May 16, 2020

The digital age is leaving major German manufacturers behind

Volkswagen
Manufacturing
Digital
Technology
Nell Walker
2 min
The digital age is leaving major German manufacturers behind
German car giant Volkswagen is continuing to suffer, not only with the repercussions of the diesel emissions scandal, but with difficulties adjusting to...

German car giant Volkswagen is continuing to suffer, not only with the repercussions of the diesel emissions scandal, but with difficulties adjusting to the digital age of manufacturing.

Former contractor for Volkswagen, Max Vilimpoc, was shocked by the company’s lack of open-mindedness towards technology, and said that the company approached design of digital tech the way it approached the creation of car parts.

This attitude “works if you’re making a gear that needs to work in all of your cars for 20 years,” Vilimpoc told BBC News. “It doesn’t work for software.”

Germany is known for its manufacturing skills, quality, and efficiency, but Volkswagen’s heavy-handed approach to computing does not bode well for the company’s recovery. Modern cars require sophisticated sensor, GPS, and monitoring technology, and keeping up-to-date with advances is necessary for any business aiming to compete. Volkswagen certainly cannot afford to be left behind. It is structured in a strict corporate hierarchy, a system which notoriously does not encourage the sharing of good ideas from lower company positions.

Other German companies are turning their manufacturing processes around to keep up with the digital age. Siemens now has computers controlling three quarters of its production processes at its electronic plant in Amberg. The German Artificial Intelligence Research Centre has been perfecting what it called the ‘smart factory’ in Kaiserslauten for nearly 30 years, constantly lessening the need for human employees in the production process. Unfortunately, such businesses are in the minority, and many of Germany’s major manufacturers are flagging behind the times.

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May 12, 2021

Ultium Cells LLC/Li-Cycle: Sustainable Battery Manufacturing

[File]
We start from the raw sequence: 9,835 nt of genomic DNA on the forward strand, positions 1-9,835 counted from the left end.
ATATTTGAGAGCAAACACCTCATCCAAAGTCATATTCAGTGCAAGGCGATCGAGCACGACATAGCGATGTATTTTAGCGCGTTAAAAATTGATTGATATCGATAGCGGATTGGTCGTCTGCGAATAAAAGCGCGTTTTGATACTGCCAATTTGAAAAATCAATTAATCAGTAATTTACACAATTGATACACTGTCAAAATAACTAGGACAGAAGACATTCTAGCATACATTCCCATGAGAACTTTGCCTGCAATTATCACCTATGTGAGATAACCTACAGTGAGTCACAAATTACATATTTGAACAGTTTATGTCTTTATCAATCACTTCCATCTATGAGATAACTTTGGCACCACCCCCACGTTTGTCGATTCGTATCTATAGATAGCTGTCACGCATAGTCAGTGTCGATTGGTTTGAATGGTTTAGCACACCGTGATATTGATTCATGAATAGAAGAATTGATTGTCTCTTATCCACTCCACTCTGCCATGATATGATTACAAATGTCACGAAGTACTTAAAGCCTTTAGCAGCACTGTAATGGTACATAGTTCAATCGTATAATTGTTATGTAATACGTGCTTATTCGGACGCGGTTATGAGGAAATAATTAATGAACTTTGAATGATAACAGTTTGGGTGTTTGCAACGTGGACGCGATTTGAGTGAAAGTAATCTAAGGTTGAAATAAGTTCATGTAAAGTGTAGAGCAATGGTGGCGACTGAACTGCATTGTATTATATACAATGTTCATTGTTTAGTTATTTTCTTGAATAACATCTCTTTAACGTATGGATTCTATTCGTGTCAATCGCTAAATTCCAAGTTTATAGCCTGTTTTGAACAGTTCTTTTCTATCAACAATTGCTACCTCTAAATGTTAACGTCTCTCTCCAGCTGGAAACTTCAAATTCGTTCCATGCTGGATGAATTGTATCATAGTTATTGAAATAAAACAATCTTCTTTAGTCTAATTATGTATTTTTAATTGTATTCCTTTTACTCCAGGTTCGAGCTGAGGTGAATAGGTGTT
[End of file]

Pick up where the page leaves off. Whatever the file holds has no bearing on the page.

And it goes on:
SustainableManufacturing
BatteryCell
EVs
Automotive
2 min
Ultium Cells LLC and Li-Cycle join forces to expand recycling in North America, recycling up to 100% of the scrap materials in battery cell manufacturing

Ultium Cells LLC - a joint venture between General Motors and LG Energy Solutions - has announced its latest collaboration with Li-Cycle. Joining forces the two have set ambitions to expand recycling in North America, recycling up to 100% of the scrap materials in battery cell manufacturing

 

What is Ultium Cells LLC?

Announcing their partnership in December 2019, General Motors (GM) and LG Energy Solutions established Ultium Cells LLC with a mission to “ensure excellence of Battery Cell Manufacturing through implementation of best practices from each company to contribute [to the] expansion of a Zero Emission propulsion on a global scale.”

Who is Li-Cycle?

Founded in 2016, Li-Cycle leverages innovative solutions to address emerging and urgent challenges around the world.

As the use of Lithium-ion rechargeable batteries in automotive, industrial energy storage, and consumer electronic applications rises, Li-Cycle believes that “the world needs improved technology and supply chain innovations to better recycle these batteries, while also meeting the rapidly growing demand for critical and scarce battery-grade materials.”

Why are Ultium Cells LLC and Li-Cycle join forces?

By joining forces to expand the recycling of scrap materials in battery cell manufacturing in North America, the new recycling process will allow Ultium Cells LLC to recycle cobalt, nickel, lithium, graphite, copper, manganese and aluminum.

“95% of these materials can be used in the production of new batteries or for adjacent industries,” says GM, who explains that the new hydrometallurgical process emits 30% less greenhouse gases (GHGs) than traditional processes, minimising the environmental impact. Use of this process will begin later in the year (2021).

"Our combined efforts with Ultium Cells will be instrumental in redirecting battery manufacturing scrap from landfills and returning a substantial amount of valuable battery-grade materials back into the battery supply chain. This partnership is a critical step forward in advancing our proven lithium-ion resource recovery technology as a more sustainable alternative to mining, " said Ajay Kochhar, President, CEO and co-founder of Li-Cycle.

"GM's zero-waste initiative aims to divert more than 90% of its manufacturing waste from landfills and incineration globally by 2025. Now, we're going to work closely with Ultium Cells and Li-Cycle to help the industry get even better use out of the materials,” added Ken Morris, Vice President of Electric and Autonomous Vehicles, GM.

Since 2013, GM has recycled or reused 100% of the battery packs it has received from customers, with most current GM EVs repaired with refurbished packs.

"We strive to make more with less waste and energy expended. This is a crucial step in improving the sustainability of our components and manufacturing processes,” concluded Thomas Gallagher, Chief Operating Officer, Ultium Cells LLC.

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